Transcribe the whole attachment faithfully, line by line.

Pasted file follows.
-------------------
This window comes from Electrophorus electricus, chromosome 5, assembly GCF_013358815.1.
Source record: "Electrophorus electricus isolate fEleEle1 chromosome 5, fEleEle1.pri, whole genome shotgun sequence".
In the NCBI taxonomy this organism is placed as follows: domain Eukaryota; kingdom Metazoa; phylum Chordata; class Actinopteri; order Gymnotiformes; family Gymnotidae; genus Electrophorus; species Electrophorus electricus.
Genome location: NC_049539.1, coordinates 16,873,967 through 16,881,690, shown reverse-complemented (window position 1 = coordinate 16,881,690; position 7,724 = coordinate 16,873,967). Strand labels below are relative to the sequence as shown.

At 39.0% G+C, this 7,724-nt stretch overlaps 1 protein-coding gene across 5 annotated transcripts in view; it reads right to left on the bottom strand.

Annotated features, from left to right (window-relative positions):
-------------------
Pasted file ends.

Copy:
This window comes from Electrophorus electricus, chromosome 5, assembly GCF_013358815.1.
Source record: "Electrophorus electricus isolate fEleEle1 chromosome 5, fEleEle1.pri, whole genome shotgun sequence".
In the NCBI taxonomy this organism is placed as follows: domain Eukaryota; kingdom Metazoa; phylum Chordata; class Actinopteri; order Gymnotiformes; family Gymnotidae; genus Electrophorus; species Electrophorus electricus.
Genome location: NC_049539.1, coordinates 16,873,967 through 16,881,690, shown reverse-complemented (window position 1 = coordinate 16,881,690; position 7,724 = coordinate 16,873,967). Strand labels below are relative to the sequence as shown.

At 39.0% G+C, this 7,724-nt stretch overlaps 1 protein-coding gene across 5 annotated transcripts in view; it reads right to left on the bottom strand.

Annotated features, from left to right (window-relative positions):